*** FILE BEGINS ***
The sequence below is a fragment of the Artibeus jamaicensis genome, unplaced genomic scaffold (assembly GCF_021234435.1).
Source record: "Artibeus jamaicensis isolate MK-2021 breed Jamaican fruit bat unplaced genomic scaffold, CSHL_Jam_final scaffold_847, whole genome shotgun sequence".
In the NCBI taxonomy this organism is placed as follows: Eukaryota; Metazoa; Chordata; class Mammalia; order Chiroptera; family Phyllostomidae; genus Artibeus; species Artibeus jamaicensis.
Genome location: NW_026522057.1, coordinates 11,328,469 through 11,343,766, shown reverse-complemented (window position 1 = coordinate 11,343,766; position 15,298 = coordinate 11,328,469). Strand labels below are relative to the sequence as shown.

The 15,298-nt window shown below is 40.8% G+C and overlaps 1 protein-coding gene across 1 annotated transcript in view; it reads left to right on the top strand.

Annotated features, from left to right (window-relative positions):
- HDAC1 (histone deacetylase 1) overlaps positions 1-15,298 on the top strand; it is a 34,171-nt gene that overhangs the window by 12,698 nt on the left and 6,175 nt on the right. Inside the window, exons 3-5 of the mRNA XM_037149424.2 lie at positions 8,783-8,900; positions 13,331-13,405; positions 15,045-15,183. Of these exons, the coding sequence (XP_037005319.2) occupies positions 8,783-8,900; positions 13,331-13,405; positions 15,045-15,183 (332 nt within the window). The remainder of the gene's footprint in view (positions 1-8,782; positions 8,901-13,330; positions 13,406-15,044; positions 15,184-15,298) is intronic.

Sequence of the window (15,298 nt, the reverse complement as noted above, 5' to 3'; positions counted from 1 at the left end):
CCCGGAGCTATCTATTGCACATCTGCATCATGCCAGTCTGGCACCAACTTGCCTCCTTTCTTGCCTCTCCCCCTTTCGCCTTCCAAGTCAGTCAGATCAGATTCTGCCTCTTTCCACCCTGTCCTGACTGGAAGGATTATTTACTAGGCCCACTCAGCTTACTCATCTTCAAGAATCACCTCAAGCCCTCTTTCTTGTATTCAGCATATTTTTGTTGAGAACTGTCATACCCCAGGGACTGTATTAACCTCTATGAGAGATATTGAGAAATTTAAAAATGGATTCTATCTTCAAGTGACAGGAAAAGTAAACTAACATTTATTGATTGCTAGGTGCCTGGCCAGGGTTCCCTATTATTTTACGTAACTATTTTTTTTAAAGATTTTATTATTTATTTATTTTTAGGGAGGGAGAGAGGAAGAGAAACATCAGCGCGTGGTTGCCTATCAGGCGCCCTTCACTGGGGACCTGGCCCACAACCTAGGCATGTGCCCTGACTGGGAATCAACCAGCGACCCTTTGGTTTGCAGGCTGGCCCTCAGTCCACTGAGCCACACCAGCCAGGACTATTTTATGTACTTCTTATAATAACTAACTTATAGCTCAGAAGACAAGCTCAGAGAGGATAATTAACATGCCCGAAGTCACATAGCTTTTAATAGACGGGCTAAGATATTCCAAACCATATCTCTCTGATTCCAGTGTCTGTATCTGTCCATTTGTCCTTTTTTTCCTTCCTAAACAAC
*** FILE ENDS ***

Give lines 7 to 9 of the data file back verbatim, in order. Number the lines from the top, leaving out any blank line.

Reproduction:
- HDAC1 (histone deacetylase 1) overlaps positions 1-15,298 on the top strand; it is a 34,171-nt gene that overhangs the window by 12,698 nt on the left and 6,175 nt on the right. Inside the window, exons 3-5 of the mRNA XM_037149424.2 lie at positions 8,783-8,900; positions 13,331-13,405; positions 15,045-15,183. Of these exons, the coding sequence (XP_037005319.2) occupies positions 8,783-8,900; positions 13,331-13,405; positions 15,045-15,183 (332 nt within the window). The remainder of the gene's footprint in view (positions 1-8,782; positions 8,901-13,330; positions 13,406-15,044; positions 15,184-15,298) is intronic.

Sequence of the window (15,298 nt, the reverse complement as noted above, 5' to 3'; positions counted from 1 at the left end):
CCCGGAGCTATCTATTGCACATCTGCATCATGCCAGTCTGGCACCAACTTGCCTCCTTTCTTGCCTCTCCCCCTTTCGCCTTCCAAGTCAGTCAGATCAGATTCTGCCTCTTTCCACCCTGTCCTGACTGGAAGGATTATTTACTAGGCCCACTCAGCTTACTCATCTTCAAGAATCACCTCAAGCCCTCTTTCTTGTATTCAGCATATTTTTGTTGAGAACTGTCATACCCCAGGGACTGTATTAACCTCTATGAGAGATATTGAGAAATTTAAAAATGGATTCTATCTTCAAGTGACAGGAAAAGTAAACTAACATTTATTGATTGCTAGGTGCCTGGCCAGGGTTCCCTATTATTTTACGTAACTATTTTTTTTAAAGATTTTATTATTTATTTATTTTTAGGGAGGGAGAGAGGAAGAGAAACATCAGCGCGTGGTTGCCTATCAGGCGCCCTTCACTGGGGACCTGGCCCACAACCTAGGCATGTGCCCTGACTGGGAATCAACCAGCGACCCTTTGGTTTGCAGGCTGGCCCTCAGTCCACTGAGCCACACCAGCCAGGACTATTTTATGTACTTCTTATAATAACTAACTTATAGCTCAGAAGACAAGCTCAGAGAGGATAATTAACATGCCCGAAGTCACATAGCTTTTAATAGACGGGCTAAGATATTCCAAACCATATCTCTCTGATTCCAGTGTCTGTATCTGTCCATTTGTCCTTTTTTTCCTTCCTAAACAAC